How To Order Motorcycle Cables

September 3, 2010 | By: Scott Holton

After our previous blog posts about extending your motorcycle cables and brake lines, and another about measuring for comfortable bars, we thought it’s about time to take on the topic of cables all by themselves. 

Harley Throttle

Let’s start with HD throttle cables. In this modern era we use a two-cable system, something that was mandated by the government to preclude sticking throttles. In case the throttle does stick, the two-cable system has a positive action when the handgrip is closed, closing the throttle.

Through the decades, we’ve experimented with three types of cables. The first cable was used on “butterfly” type Keihin carbs that were common on Big Twins from 1976 to ’89 and XL’s from 1976 through 1986. The second cable was used on CV-style Keihin carbs found on Big Twins from 1990 to 1995 and XL’s from 1987 to 1995. The third cable type was used from 1996 to 2008 on all models, and from 2009-10, all model except FLT Fly-by-wire systems.

First, a look at the differences: Most cables are measured in outer housing length only.  Something to remember is that what’s standard for one model bike may be plus-6 for another model. For example, the difference between the butterfly Keihin cables and the CV Keihin cables is the internal wire length. Later style cables have a longer internal wire. On models up to 1996, both cables have a threaded portion that screws into the switch housing. Pull cables (throttle) have different thread diameters than Push (idle) cables, so it’s pretty difficult to install them incorrectly. Another identifying feature of an idle cable is a quarter-inch-long spring at the bottom of the cable. Those dating from 1996 and up are no longer threaded and instead use a clip to hold the cable in place. Wire length and different diameters are the same for models 1996 and up.

Who cares, you ask? Why do we even need to know this? A popular modification for bikers these days is to convert to the S&S Carburetor. When this carb was designed, the butterfly Keihin was in use, so the designers at S&S set their carb up to accept the stock cables of the era. This was fine until 1987 on XL’s and until 1990 on Big Twins when the carburetor changed. The cables used on the CV were not compatible with the S&S. Because of the way the cables screwed into the switch housing, the easiest solution was to retrofit the stock butterfly Keihin cables to the later model bike. But in 1996, there were no stock cables that could clip in with the proper wire length to use with the S&S. But the aftermarket was quick to jump in with special cables for this application. These special cables worked just fine. Then in 1999, S&S redesigned the cable bracket on the carburetor to allow for the use of the “CV” type cables.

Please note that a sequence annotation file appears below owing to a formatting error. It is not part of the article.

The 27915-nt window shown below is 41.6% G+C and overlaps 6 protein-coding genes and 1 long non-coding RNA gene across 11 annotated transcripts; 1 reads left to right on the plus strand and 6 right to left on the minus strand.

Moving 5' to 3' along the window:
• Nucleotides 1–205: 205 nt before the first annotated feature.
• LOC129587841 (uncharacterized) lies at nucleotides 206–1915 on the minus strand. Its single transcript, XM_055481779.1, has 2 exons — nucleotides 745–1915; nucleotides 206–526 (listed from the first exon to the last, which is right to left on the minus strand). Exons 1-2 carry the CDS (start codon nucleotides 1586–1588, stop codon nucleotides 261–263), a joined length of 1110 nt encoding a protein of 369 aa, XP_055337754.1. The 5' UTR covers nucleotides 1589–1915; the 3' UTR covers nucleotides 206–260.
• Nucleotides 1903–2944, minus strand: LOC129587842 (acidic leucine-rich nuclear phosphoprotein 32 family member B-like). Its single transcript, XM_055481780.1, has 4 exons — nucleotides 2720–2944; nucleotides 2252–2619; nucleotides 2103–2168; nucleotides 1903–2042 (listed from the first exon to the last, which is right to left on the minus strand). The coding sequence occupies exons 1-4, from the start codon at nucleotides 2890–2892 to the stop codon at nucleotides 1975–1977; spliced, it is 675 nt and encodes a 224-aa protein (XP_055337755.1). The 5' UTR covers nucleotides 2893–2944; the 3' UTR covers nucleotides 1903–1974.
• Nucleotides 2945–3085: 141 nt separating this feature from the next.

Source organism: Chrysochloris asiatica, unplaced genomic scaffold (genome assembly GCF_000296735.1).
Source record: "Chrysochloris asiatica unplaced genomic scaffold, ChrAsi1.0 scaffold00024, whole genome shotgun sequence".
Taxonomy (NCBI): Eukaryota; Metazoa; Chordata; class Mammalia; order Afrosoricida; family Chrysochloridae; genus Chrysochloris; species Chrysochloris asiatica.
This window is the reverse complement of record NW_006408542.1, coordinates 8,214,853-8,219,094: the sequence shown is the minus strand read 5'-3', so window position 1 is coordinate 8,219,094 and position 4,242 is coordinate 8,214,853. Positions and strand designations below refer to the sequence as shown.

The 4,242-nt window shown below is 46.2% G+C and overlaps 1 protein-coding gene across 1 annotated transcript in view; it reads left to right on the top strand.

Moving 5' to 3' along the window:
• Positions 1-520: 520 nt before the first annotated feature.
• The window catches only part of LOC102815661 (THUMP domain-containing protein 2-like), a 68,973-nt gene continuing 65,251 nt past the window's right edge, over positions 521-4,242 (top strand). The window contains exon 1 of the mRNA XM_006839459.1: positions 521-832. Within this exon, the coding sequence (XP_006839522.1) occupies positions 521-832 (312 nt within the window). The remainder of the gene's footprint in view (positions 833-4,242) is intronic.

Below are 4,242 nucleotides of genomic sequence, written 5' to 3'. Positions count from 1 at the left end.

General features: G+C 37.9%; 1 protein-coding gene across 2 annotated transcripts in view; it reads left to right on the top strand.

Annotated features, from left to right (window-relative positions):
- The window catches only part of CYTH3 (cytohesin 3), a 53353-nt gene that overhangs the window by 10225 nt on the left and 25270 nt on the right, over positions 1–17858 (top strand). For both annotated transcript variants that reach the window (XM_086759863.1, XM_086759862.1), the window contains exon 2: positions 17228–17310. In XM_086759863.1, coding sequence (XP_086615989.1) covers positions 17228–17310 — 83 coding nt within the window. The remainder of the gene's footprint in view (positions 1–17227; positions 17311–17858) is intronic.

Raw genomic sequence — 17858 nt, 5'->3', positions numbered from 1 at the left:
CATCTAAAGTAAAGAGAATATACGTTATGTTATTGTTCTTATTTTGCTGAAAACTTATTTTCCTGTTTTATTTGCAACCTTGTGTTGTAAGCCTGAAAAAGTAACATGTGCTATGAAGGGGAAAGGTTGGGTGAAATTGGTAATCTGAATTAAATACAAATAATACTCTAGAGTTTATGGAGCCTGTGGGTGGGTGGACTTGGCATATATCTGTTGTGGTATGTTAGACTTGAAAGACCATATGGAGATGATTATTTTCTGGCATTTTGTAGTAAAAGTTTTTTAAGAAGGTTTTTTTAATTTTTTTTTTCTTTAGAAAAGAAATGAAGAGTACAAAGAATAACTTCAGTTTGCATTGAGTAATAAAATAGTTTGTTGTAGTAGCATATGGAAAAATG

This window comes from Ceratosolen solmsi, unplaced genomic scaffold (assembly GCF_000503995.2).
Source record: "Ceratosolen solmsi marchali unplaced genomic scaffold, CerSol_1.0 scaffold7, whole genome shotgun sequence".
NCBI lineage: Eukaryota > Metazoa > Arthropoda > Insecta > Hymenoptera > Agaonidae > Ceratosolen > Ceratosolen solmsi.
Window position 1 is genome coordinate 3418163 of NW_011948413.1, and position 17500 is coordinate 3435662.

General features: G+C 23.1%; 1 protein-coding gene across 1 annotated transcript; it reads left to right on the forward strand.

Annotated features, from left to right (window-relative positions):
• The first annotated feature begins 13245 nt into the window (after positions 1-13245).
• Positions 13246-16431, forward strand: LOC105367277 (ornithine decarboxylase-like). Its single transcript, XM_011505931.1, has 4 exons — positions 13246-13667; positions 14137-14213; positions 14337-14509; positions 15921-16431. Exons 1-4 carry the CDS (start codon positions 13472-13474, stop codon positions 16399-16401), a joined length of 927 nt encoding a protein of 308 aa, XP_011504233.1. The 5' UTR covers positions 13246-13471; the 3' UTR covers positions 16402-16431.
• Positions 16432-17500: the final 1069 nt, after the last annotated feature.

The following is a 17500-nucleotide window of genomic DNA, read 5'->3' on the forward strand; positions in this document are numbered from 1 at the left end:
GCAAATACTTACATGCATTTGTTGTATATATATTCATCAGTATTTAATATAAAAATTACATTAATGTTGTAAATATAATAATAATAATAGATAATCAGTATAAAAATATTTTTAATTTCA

Now there are a ton of carburetors out there that can still work on later model bikes if this updated bracket is installed. The S&S (J&P) Part Number for this bracket is 400-684. To help identify the two brackets, the earlier unit has relatively flat tubes for the cables while the later bracket has tubes that are raised about an inch.

Harley Clutch

Once again, the dimension given for clutch cables is the housing length (with the adjuster fully collapsed). What’s really great news for the consumer is that on Big Twin models from1987 through 2003, the clutch cables interchange between models. Once you have determined the length of cable you need, look at the various models and select the length you need. Since 2004, the FLT series bikes and the XL cables use the same design, so cables in these families interchange.

Metric Cables

Each manufacturer has different designs on the various models. While Harley cables interchange between models, the metric cables cannot be interchanged. This makes things a bit harder, but you metric riders need not despair.  We have some previous posts regarding selecting cable length. You can find that here. Once you have determined the proper length, you can call your friendly J&P tech and he can place a special order to get whatever cable length you require. A couple of things you must know about special order cables: Measure carefully! The only way to return a special order cable is if it’s defective, so again, please measure carefully. There are no returns if it’s the wrong length. The second thing you need to know is that it’s going to take four to six weeks for the cable to arrive. That’s because these cables are custom made to your dimensions.

That concludes today’s blog post. I hope you have a better understand of how to order cables. As always, your questions are welcome.

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